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    x = 15 - 12e^-t/14

    show that dx/dt = 1/14(15-x)

    im so stuck where the 15-x comes from...

    someone help out pls
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    (Original post by Gary)
    x = 15 - 12e^-t/14

    show that dx/dt = 1/4(15-x)

    im so stuck where the 15-x comes from...

    someone help out pls
    It comes from the original equation for x.

    Show your working.
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    (Original post by Gary)
    x = 15 - 12e^-t/14

    show that dx/dt = 1/4(15-x)

    im so stuck where the 15-x comes from...

    someone help out pls
    What's 15-15?
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    There is an error in the question by the way but I presume it is a typo ...?
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    The question is on AQA June 2007, question 4ci) if you want a better look at it


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    (Original post by Gary)
    The question is on AQA June 2007 / 4ci) if you want a better look at it
    Can't say that I do.
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    (Original post by Mr M)
    Can't say that I do.
    Well I don't think there's an error in the question as I checked and there's no typo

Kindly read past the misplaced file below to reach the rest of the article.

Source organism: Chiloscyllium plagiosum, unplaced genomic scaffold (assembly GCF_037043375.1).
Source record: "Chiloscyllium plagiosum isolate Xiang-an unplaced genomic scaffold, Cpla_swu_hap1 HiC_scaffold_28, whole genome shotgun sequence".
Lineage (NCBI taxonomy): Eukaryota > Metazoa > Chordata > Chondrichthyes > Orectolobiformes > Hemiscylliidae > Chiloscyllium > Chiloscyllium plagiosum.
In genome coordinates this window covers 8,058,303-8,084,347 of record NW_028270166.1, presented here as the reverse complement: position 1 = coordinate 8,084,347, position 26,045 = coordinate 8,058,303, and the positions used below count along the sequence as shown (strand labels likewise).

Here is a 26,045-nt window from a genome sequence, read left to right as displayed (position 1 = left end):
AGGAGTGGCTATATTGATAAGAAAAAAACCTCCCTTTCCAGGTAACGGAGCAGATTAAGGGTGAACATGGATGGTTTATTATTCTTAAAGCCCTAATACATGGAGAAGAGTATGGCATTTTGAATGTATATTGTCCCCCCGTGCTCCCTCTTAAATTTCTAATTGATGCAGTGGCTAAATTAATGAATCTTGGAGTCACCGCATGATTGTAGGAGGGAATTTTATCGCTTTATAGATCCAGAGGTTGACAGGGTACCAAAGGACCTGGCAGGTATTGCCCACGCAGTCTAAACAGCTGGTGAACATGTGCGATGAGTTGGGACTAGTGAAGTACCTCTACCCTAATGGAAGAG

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    (Original post by Gary)
    Well I don't think there's an error in the question as I checked and there's no typo


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    Yes there is.
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    Oh yeah... Should be dy/dx = 1/14(15-x)


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    (Original post by Gary)
    Oh yeah... Should be dy/dx = 1/14(15-x)


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    So have you solved it yet or are you still struggling?
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    Nahh I'm stuck..


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    (Original post by Gary)
    Nahh I'm stuck..


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    Differentiate the equation for x to find dx/dt.

    Then replace the \displaystyle e^{-\frac{t}{14}} bit by changing the subject of the equation for x.
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    So I get dx/dt = 6/7e^-t/14

    But I don't get how you replace it by changing the subject of the equation for x

    Is it possible you post the soltuion step by step?

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    x= 15 -12e^(t/14)
    dx/dt= -12e^(t/14) * -1/14
    Rearrange origininal eq to get (15-x)=12e^(t/14)
    Sub in
    dx/dt=-(15-x)*-1/14
    =1/14(15-x)

    Pretty much what guy above said. Hope it helps.
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    So it was that simply all along.... Sigh

    Thank you very much for the help!


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